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The 20 Most Visually Stunning American Noir Films Ever

11 February 2017 | Features, Film Lists | by Truman Hopper

the-night-of-the-hunter-haunting

Film Noir as appointed by many sources is a film sub-genre that first developed in the United States as a fruit of many influences, first and foremost, German Expressionism and its filmmakers that fled Germany (amidst the rise of Nazism) to come to America, filmmakers such as Fritz Lang.

However, French poetic realism was also a major inspiration to the noir movement, whose roots also remount to the dark foggy works of Josef Von Sternberg, being 1927’s Underworld and 1928’s The Docks of New York, examples of such.

In an early stage, noir films applied a bold visual style that highlighted the use of black and white contrasts, of shadows, of mirrors and textures (such as cigarette smoke) to the American hard-boiled movement – detective stories (either from cheap magazines – Amazing detective, True detective, Dime detective; or from already established authors like Raymond Chandler, Rex Stout, Ross Macdonald, James M. Cain or Dashiell Hammett).

However, as this style developed, this noir influence quickly extended to other genres such as western, war, family dramas, romance, etc.

In 1995, Roger Ebert, wrote down a couple of Film Noir characteristics:
“1. A movie which at no time misleads you into thinking there is going to be a happy ending.
2. Locations that reek of the night, of shadows, of alleys, of the back doors of fancy places, of apartment buildings with a high turnover rate, of taxi drivers and bartenders who have seen it all.
3. Cigarettes. Everybody in film noir is always smoking, as if to say, “On top of everything else, I’ve been assigned to get through three packs today.” The best smoking movie of all time is “Out of the Past,” in which Robert Mitchum and Kirk Douglas smoke furiously at each other. At one point, Mitchum enters a room, Douglas extends a pack and says, “Cigarette?” and Mitchum, holding up his hand, says, “Smoking.”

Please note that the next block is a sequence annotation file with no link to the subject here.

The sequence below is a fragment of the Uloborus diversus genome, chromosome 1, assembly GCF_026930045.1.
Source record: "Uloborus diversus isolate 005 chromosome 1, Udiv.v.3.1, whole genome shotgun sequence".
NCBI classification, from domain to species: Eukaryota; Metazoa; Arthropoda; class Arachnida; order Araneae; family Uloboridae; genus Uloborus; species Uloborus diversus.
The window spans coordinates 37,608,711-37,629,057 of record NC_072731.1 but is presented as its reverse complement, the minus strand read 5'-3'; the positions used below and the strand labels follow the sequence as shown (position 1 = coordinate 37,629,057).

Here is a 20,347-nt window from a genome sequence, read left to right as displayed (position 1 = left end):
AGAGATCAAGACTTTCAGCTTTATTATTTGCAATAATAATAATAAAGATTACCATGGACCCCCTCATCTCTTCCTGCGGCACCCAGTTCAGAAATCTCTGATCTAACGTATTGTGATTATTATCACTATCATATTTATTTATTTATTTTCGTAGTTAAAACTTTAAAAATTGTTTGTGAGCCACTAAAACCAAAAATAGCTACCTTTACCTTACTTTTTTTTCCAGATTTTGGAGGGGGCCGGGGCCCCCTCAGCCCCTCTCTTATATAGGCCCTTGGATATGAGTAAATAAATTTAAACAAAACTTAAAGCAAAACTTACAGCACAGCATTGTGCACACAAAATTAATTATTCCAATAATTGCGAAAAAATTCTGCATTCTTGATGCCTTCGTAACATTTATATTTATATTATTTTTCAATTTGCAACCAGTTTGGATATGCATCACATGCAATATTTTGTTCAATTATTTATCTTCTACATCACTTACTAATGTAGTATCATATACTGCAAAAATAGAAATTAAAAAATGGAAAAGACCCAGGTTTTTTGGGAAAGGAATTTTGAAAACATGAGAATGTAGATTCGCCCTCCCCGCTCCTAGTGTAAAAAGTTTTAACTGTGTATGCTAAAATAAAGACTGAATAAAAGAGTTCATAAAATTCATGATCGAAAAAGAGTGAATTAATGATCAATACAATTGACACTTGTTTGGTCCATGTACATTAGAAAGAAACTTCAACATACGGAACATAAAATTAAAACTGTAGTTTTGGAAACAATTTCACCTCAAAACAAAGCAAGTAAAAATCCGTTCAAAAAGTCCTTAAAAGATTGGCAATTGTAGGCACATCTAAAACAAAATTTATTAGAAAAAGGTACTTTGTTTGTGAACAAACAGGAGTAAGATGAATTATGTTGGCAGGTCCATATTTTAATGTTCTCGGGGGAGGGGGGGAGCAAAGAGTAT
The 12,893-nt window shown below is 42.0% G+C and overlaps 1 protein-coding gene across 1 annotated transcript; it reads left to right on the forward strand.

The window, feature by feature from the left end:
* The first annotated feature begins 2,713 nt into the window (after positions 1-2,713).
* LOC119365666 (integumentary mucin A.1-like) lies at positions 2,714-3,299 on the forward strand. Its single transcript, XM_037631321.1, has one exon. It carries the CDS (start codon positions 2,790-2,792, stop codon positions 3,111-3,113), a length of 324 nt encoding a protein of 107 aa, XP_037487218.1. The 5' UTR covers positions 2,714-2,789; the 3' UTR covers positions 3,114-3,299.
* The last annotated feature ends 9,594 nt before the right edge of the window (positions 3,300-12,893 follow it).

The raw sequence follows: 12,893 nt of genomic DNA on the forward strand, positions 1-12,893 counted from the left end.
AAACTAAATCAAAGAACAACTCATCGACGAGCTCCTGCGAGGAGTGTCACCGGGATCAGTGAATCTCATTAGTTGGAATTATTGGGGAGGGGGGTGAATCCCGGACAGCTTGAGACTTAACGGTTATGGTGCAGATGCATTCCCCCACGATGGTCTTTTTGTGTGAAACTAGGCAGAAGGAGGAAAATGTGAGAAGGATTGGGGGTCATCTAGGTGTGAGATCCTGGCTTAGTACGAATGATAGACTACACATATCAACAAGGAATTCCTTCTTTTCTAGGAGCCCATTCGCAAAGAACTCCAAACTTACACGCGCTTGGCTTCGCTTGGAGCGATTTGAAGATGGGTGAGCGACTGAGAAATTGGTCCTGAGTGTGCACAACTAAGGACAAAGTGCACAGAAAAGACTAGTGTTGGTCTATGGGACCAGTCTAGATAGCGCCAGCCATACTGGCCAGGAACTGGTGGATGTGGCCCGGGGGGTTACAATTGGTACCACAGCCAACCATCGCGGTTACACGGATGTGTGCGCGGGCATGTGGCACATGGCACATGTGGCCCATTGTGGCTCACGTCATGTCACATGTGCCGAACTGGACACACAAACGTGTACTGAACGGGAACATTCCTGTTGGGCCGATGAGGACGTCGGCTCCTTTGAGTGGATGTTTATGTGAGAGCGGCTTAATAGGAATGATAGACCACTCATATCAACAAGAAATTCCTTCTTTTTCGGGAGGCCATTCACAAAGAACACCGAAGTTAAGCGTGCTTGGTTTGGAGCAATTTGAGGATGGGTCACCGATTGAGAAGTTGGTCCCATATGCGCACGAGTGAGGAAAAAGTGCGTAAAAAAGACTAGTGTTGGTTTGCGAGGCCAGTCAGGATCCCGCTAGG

4. Women who would just as soon kill you as love you, and vice versa.
5. For women: low necklines, floppy hats, mascara, lipstick, dressing rooms, boudoirs, calling the doorman by his first name, high heels, red dresses, elbow length gloves, mixing drinks, having gangsters as boyfriends, having soft spots for alcoholic private eyes, wanting a lot of someone else’s women, sprawling dead on the floor with every limb meticulously arranged and every hair in place.
6. For men: fedoras, suits and ties, shabby residential hotels with a neon sign blinking through the window, buying yourself a drink out of the office bottle, cars with running boards, all-night diners, protecting kids who shouldn’t be playing with the big guys, being on first-name terms with homicide cops, knowing a lot of people whose descriptions end in “ies,” such as bookies, newsies, junkies, alkys, jockeys and cabbies.
7. Movies either shot in black and white, or feeling like they were.
8. Relationships in which love is only the final flop card in the poker game of death.
9. The most American film genre, because no society could have created a world so filled with doom, fate, fear and betrayal, unless it were essentially naive and optimistic.”

This list contemplates two goals:
1. It puts an emphasis on the film’s visual elements, the various ‘chiaroscuro techniques’ applied by cinematographers, regardless of the plot and performances.
2. To include only classic American noir films and to some extent it tries to include examples of noir films and noir influenced films from other genres.

 

1940s

1. The Letter (1940)
Cinematography by Tony Gaudio

The Letter (1940)

 

2. Stranger on the Third Floor (1940)
Cinematography by Nicholas Musuraca

The Stranger on The Third Floor (1940)

 

3. This Gun for Hire (1942)